The U.S. Congress continues to deficit spend at unprecedented levels. $5.4 trillion has been leveraged into the system within the last 18 months. Congress is now debating a $3.5 trillion additional human infrastructure bill, even though the $5.4 trillion has not yet been spent. Of the $3.5T, only $1.7T is borrowed. This leaves approximately $2T for creative financing that will add fuel to the inflationary fires.
US Senator Joe Manchin of West Virginia is the key Democrat opposed to such reckless spending. This past week on Meet the Press, he asked the simple question: “why the haste?” He pondered, where is the prudence in the planning? We don’t know if all this money is actually needed. Will such programs become addictive rather than rehabilitating? He wisely stated, “I will not vote for a bill that I do not understand and that I cannot explain.â€
Speaker of the House Nancy Pelosi makes no attempt to answer Senator Manchin’s rational questions. Nor does she have any compassion for or apparent knowledge of the inflationary impact on developing countries that must make strategic national purchases in dollars. This developing global financial crises is not minor in scope. Of the 193 countries recognized by the United Nations, 173 are considered developing and in need of financial support. A stable dollar is critical to these developing nations’ economic stability.
If the dollar ever fails as the world’s currency, it will primarily be because the United States abused its power as the manager of its own sovereign currency. All that is necessary for the world’s economic system to stabilize, to hold China’s communistic system at bay, and to allow for developing countries to pursue their own economic success, is for the United States Congress to balance the federal budget. The world does not have to go back on the gold standard. If the United States would just respect the simple principle that you cannot spend and borrow forever, the US dollar would be as good as gold.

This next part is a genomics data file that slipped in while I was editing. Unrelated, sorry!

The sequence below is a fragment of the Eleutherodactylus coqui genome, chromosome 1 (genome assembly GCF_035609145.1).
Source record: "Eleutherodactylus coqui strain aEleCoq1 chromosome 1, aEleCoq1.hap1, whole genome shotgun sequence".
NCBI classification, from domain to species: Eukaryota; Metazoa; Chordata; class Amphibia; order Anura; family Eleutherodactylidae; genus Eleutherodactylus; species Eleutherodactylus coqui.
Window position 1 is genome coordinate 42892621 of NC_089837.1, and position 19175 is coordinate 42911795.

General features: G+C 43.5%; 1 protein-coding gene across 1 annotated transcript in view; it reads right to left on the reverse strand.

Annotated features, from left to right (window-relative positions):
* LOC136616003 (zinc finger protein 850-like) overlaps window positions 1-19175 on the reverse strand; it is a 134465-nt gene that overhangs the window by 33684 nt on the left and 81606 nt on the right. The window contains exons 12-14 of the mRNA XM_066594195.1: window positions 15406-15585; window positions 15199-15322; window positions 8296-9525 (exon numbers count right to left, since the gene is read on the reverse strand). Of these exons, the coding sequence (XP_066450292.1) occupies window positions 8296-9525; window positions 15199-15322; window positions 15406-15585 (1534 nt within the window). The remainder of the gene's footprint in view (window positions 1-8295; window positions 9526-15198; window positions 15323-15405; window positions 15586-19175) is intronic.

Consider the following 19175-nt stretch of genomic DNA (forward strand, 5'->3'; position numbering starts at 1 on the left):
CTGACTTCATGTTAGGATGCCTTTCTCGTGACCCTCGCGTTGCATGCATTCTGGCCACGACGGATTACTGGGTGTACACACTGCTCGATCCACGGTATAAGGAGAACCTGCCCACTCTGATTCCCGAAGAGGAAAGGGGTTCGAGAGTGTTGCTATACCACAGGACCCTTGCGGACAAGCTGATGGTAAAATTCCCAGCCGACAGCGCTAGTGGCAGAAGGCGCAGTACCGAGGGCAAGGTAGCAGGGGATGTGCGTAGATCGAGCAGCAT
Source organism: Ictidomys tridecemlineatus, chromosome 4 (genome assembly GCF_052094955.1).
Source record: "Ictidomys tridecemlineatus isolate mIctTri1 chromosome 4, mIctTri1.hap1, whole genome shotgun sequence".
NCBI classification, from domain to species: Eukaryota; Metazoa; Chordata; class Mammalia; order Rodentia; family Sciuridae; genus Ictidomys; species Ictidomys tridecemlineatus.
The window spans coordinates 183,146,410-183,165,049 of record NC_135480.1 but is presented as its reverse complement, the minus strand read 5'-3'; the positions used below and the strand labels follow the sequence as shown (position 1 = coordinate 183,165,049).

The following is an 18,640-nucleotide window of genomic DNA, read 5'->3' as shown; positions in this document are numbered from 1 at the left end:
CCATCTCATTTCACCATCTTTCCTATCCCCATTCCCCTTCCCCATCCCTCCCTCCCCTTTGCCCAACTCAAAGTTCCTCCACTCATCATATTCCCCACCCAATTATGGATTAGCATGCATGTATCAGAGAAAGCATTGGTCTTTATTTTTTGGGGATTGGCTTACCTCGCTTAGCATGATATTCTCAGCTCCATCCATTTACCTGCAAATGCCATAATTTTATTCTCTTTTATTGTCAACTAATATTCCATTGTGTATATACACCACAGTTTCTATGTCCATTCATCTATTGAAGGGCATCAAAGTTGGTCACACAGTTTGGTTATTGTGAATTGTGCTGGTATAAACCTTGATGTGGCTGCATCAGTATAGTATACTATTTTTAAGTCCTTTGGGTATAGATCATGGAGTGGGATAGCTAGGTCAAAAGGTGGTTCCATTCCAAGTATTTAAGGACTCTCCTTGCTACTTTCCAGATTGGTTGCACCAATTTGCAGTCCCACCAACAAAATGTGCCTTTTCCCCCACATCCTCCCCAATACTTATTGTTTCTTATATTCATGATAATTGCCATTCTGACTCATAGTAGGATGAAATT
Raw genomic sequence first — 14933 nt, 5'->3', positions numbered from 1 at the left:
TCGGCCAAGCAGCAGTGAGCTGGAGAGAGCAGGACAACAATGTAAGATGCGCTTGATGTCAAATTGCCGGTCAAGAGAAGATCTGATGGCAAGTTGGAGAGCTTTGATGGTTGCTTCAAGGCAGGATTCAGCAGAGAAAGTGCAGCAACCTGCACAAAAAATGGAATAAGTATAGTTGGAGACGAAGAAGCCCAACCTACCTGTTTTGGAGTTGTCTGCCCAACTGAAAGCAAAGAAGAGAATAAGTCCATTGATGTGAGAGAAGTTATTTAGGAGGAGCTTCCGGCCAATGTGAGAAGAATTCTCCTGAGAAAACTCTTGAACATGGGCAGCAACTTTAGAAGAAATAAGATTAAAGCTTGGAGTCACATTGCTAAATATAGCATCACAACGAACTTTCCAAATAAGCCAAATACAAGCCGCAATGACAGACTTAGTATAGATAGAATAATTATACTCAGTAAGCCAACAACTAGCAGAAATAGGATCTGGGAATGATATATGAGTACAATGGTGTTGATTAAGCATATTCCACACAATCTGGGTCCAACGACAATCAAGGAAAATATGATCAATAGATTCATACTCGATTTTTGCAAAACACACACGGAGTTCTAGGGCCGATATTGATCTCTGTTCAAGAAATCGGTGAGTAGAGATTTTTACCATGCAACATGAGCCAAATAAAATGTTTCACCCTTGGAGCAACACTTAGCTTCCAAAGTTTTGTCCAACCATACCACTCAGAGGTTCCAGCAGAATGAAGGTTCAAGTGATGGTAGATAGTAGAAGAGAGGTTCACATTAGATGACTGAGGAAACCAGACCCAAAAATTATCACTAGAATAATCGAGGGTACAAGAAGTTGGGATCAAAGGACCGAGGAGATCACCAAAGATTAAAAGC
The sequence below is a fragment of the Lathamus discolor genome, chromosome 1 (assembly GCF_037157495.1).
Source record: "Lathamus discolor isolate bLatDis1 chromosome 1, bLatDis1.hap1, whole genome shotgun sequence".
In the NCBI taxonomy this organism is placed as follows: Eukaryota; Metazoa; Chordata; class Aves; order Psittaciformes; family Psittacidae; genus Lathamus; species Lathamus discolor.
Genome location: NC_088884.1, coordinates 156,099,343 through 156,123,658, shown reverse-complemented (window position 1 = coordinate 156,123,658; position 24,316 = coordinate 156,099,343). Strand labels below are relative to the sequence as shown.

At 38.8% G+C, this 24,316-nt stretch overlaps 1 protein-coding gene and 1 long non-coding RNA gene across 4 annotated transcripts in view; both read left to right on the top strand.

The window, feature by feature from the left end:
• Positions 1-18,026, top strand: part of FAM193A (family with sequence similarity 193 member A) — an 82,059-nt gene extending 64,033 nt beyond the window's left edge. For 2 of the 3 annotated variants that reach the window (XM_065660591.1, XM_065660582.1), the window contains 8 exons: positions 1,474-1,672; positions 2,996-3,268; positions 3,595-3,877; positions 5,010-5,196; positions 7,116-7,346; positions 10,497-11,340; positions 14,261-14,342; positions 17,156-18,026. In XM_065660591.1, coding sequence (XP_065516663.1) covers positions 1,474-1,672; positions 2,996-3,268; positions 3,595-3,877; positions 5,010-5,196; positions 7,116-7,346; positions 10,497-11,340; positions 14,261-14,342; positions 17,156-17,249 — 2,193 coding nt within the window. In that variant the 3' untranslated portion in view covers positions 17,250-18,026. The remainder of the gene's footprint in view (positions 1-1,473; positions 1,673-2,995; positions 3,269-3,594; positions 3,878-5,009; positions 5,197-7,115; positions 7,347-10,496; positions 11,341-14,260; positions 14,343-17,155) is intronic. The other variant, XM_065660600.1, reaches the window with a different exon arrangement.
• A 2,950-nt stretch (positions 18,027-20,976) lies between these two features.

There is an old adage that unprecedented times call for unprecedented actions. When the American colonists were asked why they would take such risk to declare independence from the most powerful nation on the planet. Their answer was, “business as usual will end badly.â€ (Thomas Paine’s Common Sense) When the risk presented is the only option available, you take it rather than yield to the futile results of business as usual.
I would not bet against Nayib Bukele.
In this new era of national currencies, why do our elected leaders refuse to recognize sound principles of monetary management? Especially when America has been given the historic gift of global leadership. Each of us as citizens must demand from our elected officials moral monetary policy. National government righteous character promotes free enterprise, allows for free will, and protects every country depending upon America’s leadership for the right to life, liberty and the pursuit of happiness.
The Bible’s words of wisdom are commutable between individuals and nations.
the simple keep going and pay the penalty.
The plans of the diligent lead to profit
as surely as haste leads to poverty.
My name is Marc Nuttle and this is what I believe.
What do you believe?